Wichita State’s Bahner making the most of his track skills
07/18/2013 3:19 PM
07/18/2013 5:46 PM
John Wise remembers worrying about a discus thrower getting ready to run fast in the biggest meet of the season.
If you’re thinking that’s unusual, so does Wise. Wichita State senior Austin Bahner is the kind of athlete who makes coaches do unique things, which is why Wise found himself telling throws coach John Hetzendorf to prepare Bahner for a relay race soon after the discus in the Missouri Valley Conference track and field meet.
“We’re trying to figure out our best (400-meter) relay team,” said Wise, sprints coach at WSU. “When he’s healthy and ready, he’s one of our guys. He got seventh in the discus and then he came over and ran on the relay and we got the points we needed.”
Bahner’s versatility is on display this summer as he prepares for the Thorpe Cup, a decathlon and heptathlon competition matching the United States against Germany. Seven men and seven women from each country compete July 27-28 in Chula Vista, Calif. Bahner, from Heights High, qualified for the team by finishing seventh at the USA Championships with 7,574 points.
“I’m overwhelmed,” he said. “It’s an honor to represent my country like this.”
The past four months rocketed Bahner from a good decathlete to one of the nation’s best collegians. In late April, he scored 7,449 points at the Arkansas Team Invitational, then the second-best score in WSU history. In May, he set a WSU record with 7,599 points and finished second in the MVC meet. In June, he set the record again with 7,847 points and finished 10th in the NCAA championships. Two weeks later, battling fatigue from the busy schedule, he went to Des Moines for the USA Championships and performed well in an elite field.
That string of performances tells WSU coach Steve Rainbolt that Bahner is reaching his potential. He came to WSU as a jumper and quickly showed Rainbolt the speed and determination to excel as a multi-event athlete. Early in his career, Rainbolt said he told Bahner that a failure to earn All-American status would be a letdown.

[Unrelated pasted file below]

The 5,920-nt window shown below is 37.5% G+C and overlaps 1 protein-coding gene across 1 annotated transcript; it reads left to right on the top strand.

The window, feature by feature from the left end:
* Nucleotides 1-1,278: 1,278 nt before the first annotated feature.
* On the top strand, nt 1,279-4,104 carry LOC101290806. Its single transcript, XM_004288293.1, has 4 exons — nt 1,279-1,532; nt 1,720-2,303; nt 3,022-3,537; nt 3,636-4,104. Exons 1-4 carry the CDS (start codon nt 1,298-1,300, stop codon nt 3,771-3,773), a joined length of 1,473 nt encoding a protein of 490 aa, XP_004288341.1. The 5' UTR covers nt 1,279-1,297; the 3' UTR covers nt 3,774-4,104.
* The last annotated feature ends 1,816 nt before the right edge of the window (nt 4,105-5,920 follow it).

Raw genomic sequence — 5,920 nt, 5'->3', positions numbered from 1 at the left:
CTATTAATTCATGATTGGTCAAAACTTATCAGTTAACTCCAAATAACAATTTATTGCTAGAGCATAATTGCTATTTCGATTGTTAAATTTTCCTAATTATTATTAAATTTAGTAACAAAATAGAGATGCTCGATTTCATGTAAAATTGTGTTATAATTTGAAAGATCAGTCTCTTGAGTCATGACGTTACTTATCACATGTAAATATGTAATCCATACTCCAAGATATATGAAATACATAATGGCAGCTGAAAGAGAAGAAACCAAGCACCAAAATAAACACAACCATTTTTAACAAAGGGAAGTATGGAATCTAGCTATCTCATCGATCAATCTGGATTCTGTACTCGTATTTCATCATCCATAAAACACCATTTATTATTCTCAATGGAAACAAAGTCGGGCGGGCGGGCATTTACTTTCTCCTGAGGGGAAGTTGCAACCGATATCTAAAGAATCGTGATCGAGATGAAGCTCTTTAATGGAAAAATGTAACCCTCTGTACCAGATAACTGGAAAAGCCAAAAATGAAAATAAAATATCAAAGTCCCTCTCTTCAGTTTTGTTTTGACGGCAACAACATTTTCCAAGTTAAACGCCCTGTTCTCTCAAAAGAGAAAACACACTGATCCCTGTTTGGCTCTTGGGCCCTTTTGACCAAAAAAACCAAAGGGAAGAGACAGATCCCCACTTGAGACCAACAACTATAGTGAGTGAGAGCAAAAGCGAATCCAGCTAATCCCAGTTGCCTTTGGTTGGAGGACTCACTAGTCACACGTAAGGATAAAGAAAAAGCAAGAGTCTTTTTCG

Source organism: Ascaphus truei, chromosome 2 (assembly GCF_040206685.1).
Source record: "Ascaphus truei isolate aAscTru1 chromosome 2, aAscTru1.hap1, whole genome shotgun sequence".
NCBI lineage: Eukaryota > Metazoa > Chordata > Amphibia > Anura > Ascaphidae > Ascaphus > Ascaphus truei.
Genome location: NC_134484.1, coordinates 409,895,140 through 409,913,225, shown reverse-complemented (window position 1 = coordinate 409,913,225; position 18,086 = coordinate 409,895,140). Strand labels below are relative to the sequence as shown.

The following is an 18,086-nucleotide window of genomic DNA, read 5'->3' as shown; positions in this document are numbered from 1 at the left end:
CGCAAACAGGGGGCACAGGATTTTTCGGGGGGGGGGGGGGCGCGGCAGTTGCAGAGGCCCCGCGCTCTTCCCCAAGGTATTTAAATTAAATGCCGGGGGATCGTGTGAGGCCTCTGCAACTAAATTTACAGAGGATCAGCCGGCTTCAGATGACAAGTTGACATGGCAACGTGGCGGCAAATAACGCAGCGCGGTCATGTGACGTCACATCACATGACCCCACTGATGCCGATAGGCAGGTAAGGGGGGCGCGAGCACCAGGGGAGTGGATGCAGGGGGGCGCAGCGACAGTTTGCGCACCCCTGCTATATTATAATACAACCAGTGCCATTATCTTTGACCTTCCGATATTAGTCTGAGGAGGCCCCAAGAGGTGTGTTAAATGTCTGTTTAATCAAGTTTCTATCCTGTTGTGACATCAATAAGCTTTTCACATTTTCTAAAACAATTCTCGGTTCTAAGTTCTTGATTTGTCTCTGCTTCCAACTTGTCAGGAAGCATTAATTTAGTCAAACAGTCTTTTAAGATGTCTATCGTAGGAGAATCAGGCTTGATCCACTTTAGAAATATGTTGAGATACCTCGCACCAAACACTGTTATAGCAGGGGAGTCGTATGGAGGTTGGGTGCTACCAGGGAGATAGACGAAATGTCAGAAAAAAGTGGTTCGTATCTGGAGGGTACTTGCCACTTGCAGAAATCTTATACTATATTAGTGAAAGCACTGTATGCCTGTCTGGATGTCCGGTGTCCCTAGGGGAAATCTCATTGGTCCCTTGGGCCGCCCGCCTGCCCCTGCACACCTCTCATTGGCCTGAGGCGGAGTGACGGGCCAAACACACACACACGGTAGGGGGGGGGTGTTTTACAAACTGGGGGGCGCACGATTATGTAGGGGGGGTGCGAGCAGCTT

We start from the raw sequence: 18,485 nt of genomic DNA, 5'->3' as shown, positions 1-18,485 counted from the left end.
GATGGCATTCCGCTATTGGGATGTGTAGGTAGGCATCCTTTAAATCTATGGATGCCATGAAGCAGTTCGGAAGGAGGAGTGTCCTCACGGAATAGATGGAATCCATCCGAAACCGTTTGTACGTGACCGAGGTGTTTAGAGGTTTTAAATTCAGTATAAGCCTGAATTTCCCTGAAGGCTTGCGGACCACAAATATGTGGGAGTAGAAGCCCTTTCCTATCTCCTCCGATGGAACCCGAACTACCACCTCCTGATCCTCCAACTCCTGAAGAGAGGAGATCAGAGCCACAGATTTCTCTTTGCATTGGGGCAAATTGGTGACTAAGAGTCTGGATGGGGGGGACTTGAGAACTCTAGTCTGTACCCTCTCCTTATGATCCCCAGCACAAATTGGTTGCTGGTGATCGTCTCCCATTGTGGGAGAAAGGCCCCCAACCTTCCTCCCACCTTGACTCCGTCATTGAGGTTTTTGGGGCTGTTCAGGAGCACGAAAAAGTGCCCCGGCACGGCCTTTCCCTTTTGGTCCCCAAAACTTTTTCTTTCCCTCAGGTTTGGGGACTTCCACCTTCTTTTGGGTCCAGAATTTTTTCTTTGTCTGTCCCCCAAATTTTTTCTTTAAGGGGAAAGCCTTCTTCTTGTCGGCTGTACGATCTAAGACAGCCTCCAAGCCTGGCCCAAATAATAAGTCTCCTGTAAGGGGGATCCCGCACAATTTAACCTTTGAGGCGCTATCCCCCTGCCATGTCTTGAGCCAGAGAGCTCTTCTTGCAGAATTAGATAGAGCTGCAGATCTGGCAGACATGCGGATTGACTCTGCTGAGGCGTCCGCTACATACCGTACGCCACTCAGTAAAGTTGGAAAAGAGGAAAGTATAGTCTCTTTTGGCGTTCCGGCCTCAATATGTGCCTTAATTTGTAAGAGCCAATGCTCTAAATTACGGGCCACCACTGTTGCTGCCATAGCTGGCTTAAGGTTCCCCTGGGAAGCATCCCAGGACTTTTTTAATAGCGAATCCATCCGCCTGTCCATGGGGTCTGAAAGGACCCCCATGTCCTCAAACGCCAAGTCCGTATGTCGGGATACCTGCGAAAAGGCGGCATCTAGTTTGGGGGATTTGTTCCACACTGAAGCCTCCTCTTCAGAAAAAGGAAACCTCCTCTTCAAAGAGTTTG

“Speed is such a huge asset, and I knew he was an athlete because of his achievements as a basketball player at Heights,” Rainbolt said. “I figured he would be able to pick up the athletic parts of the decathlon — learn how to throw, learn how to jump, learn how to hurdle, learn how to pole vault.”
With Bahner pushing toward 8,000 points, Rainbolt, who coaches the multi-events, sees bigger things ahead on the national and international stage. Bahner turned 22 recently and his peak is years away.
“If he continues on, and if injury doesn’t sidetrack him, I think he can be one of our country’s top guys,” Rainbolt said. “I’m talking about his 7,847-point score at the NCAA championships as a junior in college. That’s a young guy to score that high. Every decathlon athlete on the planet is better at age 26 or 27.”
A hamstring injury slowed Bahner late in the indoor season. As the results show, his health returned for the outdoor season and now he can see a future in the sport.
He enjoys the challenge of learning and perfecting the 10 events. His speed makes the 100 and 400 easy. He is a natural at the long jump and high jump. He learned the discus quickly and mastered it so well WSU uses him in the open discus.
The 110 hurdles remain his biggest obstacle, likely because of a lack of flexibility in his hips. The pole vault is his favorite new skill because of its difficulty.
Rainbolt recruited Bahner for the triple jump and soon recognized his ability as a multi performer. Bahner took to it immediately.
“I think I peaked at the right time,” he said. “A multi has to love what they do. It’s really hard to keep doing something after college, let alone continue the decathlon. I love it.”